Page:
6. Entropy and the Second Law of Thermodynamics

# 6.5 Entropy and entropy generation

## 6.5.1 The inequality of Clausius

The inequality of Clausius states that for any cycle, reversible or irreversible, there exists the following relation:

$\displaystyle\oint\dfrac{\delta Q}{T}\le0\ \ \ \ \ \ \ \ \mathrm{(``="\ for\ reversible\ cycles;\ ``<"\ for\ irreversible\ cycles)}$

where  $\delta Q$  represents the differential amount of heat transfer into or out of a system through an infinitesimal part of the system boundary. $\delta Q$  is positive for heat transfer into the system and is negative for heat transfer out of the system. $T$ is the absolute temperature at the infinitesimal part of the system boundary, where the heat transfer occurs.  The cyclic integral symbol $\oint$ indicates that the integration must be done for the entire cycle. In other words, all heat transfer into and out of the system, as well as their corresponding boundary temperatures, must be considered in the integral.

The inequality of Clausius applies to all cycles. We will prove it by using the heat engine cycle, Figure 6.1.3, as an example. For a reversible heat engine cycle operating between a heat source at a constant temperature of $T_H$ and a heat sink at a constant temperature of $T_L$, the cyclic integral can be written as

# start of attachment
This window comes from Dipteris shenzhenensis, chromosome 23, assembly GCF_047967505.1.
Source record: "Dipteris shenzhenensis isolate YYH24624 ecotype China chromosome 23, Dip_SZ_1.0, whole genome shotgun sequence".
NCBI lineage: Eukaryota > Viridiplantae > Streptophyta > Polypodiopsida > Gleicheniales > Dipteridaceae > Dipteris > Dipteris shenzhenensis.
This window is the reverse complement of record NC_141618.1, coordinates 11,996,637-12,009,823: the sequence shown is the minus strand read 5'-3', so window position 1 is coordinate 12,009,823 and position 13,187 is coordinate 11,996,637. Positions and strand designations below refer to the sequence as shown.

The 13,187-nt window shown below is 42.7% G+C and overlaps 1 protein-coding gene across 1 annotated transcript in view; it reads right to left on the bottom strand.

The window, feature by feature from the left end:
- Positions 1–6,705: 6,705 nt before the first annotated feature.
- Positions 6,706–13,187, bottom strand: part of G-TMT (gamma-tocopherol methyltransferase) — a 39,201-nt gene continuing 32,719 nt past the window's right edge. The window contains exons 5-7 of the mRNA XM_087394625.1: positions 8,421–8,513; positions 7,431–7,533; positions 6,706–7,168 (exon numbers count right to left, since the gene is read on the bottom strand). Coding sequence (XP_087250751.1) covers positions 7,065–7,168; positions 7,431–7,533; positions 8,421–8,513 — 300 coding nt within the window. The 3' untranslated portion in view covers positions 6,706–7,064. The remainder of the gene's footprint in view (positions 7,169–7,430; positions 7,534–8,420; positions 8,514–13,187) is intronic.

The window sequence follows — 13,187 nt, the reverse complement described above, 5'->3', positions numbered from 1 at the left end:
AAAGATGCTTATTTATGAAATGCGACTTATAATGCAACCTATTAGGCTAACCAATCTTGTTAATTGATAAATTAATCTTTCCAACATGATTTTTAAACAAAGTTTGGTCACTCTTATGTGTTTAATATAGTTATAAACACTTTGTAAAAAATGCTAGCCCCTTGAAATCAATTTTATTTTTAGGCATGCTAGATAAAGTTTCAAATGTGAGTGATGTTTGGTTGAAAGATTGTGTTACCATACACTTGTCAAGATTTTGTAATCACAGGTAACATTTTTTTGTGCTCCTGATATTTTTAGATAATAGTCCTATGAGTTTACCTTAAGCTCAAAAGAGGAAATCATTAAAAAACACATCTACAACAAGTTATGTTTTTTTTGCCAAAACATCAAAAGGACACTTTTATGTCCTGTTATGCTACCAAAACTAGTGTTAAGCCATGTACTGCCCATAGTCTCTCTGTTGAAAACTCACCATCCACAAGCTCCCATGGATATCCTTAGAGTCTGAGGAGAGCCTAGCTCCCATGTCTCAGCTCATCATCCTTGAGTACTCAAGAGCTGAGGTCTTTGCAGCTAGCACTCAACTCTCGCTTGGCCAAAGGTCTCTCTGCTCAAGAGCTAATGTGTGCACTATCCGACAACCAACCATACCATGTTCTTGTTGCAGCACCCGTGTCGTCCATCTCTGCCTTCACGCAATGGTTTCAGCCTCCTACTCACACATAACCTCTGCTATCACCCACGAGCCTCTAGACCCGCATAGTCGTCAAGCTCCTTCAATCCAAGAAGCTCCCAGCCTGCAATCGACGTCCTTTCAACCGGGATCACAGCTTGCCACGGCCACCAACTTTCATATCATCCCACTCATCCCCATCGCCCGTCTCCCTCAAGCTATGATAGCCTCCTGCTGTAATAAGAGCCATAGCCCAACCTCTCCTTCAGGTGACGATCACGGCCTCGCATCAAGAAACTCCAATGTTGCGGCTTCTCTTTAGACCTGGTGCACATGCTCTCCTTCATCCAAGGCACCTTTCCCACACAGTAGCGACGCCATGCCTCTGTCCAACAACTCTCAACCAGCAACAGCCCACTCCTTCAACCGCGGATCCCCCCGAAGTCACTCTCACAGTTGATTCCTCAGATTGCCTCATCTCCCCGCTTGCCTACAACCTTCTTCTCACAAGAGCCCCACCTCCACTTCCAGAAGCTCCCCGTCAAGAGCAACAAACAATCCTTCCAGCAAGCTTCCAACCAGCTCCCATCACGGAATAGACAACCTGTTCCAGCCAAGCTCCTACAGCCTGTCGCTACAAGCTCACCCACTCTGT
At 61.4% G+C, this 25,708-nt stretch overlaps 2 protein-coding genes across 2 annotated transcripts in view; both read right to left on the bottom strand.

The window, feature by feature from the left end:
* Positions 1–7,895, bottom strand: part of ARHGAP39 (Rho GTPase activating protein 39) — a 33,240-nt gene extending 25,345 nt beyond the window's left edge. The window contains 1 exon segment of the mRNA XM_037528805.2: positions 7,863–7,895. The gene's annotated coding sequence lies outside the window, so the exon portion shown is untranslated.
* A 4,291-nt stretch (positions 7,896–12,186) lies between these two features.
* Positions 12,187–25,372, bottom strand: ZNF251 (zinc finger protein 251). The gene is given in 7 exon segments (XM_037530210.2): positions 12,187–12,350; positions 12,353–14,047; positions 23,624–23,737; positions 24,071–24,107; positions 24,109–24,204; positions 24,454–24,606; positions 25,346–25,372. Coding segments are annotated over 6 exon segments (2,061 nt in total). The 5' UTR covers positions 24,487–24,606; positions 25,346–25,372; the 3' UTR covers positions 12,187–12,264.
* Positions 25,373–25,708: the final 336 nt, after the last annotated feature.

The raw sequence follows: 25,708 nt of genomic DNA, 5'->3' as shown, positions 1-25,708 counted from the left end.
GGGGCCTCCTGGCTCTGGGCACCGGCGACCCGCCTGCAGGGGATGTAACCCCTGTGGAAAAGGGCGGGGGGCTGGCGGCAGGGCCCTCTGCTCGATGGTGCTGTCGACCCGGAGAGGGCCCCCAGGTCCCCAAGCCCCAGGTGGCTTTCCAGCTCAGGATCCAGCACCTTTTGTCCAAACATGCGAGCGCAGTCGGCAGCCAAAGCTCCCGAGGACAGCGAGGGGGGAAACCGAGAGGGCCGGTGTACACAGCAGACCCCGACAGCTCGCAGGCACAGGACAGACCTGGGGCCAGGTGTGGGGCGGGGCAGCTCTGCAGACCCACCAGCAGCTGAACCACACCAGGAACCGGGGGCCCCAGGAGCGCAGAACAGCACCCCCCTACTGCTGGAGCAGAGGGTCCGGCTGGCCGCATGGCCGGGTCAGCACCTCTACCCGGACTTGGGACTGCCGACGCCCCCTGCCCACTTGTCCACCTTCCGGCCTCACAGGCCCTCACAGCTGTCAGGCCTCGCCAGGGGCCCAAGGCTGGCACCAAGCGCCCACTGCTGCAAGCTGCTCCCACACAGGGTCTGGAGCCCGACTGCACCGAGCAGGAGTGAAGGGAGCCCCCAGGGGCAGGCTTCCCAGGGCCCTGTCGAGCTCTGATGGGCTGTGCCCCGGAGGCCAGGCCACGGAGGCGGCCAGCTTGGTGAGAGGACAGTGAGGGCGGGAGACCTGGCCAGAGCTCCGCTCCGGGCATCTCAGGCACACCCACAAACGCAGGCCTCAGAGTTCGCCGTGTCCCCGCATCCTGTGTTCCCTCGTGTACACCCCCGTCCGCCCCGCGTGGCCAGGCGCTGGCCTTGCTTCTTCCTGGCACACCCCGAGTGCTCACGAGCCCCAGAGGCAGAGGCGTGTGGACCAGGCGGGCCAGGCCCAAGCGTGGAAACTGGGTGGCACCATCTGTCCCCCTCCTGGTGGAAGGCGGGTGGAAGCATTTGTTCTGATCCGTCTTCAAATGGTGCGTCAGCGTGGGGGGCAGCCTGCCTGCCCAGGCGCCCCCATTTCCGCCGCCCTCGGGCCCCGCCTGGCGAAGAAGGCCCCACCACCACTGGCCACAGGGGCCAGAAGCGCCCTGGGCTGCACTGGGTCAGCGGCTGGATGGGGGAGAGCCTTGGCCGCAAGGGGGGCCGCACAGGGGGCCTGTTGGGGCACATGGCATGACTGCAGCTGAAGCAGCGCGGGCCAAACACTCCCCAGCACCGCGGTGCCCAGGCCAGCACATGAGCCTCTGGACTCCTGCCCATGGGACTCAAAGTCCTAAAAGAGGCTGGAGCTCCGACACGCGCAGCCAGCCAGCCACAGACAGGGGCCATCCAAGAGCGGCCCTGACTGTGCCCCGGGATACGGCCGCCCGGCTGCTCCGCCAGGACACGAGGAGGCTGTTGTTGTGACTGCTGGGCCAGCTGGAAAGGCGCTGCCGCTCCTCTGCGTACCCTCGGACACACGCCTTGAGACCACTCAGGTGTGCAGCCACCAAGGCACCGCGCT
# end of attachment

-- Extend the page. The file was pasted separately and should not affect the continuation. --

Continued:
$\displaystyle\oint\left(\dfrac{\delta Q}{T}\right)_{rev} = \left(\dfrac{Q_H}{T_H}\right)_{rev} + \left(\dfrac{-Q_L}{T_L}\right)_{rev}$

Note that for a reversible cycle,

$\left(\displaystyle\dfrac{T_H}{T_L}\right)_{rev} = \left(\displaystyle\dfrac{Q_H}{Q_L}\right)_{rev}$

Therefore, the following equation exists for a reversible cycle.

$\displaystyle\oint\left(\dfrac{\delta Q}{T}\right)_{rev} =0$

For an irreversible cycle operating between the same two heat reservoirs at constant temperatures of $T_H$ and $T_L$, we assume that the heat absorbed from the heat source, $Q_H$, remains the same as that in the reversible cycle,

$\because Q_{H, rev} = Q_{H, irrev} = Q_{H}$    and     $W_{rev} > W_{irrev}$

$\therefore Q_{L, rev} < Q_{L, irrev}$

$\therefore \left(\dfrac{Q_H}{Q_L}\right)_{irrev} < \left(\dfrac{Q_H}{Q_L}\right)_{rev}$    and   $\left(\dfrac{Q_H}{Q_L}\right)_{rev}=\left(\dfrac{T_H}{T_L}\right)_{rev}$

$\therefore \left(\dfrac{Q_H}{Q_L}\right)_{irrev} < \left(\dfrac{T_H}{T_L}\right)_{rev}$     and   $\left(\dfrac{T_H}{T_L}\right)_{rev}=\left(\dfrac{T_H}{T_L}\right)_{irrev}$

$\therefore \left(\dfrac{Q_H}{T_H}\right)_{irrev} < \left(\dfrac{Q_L}{T_L}\right)_{irrev}$

Therefore,

$\displaystyle\oint\left(\dfrac{\delta Q}{T}\right)_{irrev} = \left(\dfrac{Q_H}{T_H}+\dfrac{-Q_L}{T_L}\right)_{irrev} = \left(\dfrac{Q_H}{T_H}\right)_{irrev} - \left(\dfrac{Q_L}{T_L}\right)_{irrev} < 0$

Now, we have proven the inequality of Clausius for heat engine cycles. A similar procedure may be applied to prove the inequality of Clausius for refrigerator and heat pump cycles.

## 6.5.2 Definition of entropy

Why is the inequality of Clausius important? The cyclic integral is either equal to or less than zero depending on the nature of the cycle: reversible or irreversible. The inequality of Clausius provides a basis for introducing the concepts of entropy and entropy generation. Both concepts are important in the second law of thermodynamics.

Let us apply the inequality of Clausius to a reversible cycle consisting of two reversible processes 1$\to$2 via path A and 2$\to$1 via path B, see Figure 6.5.1.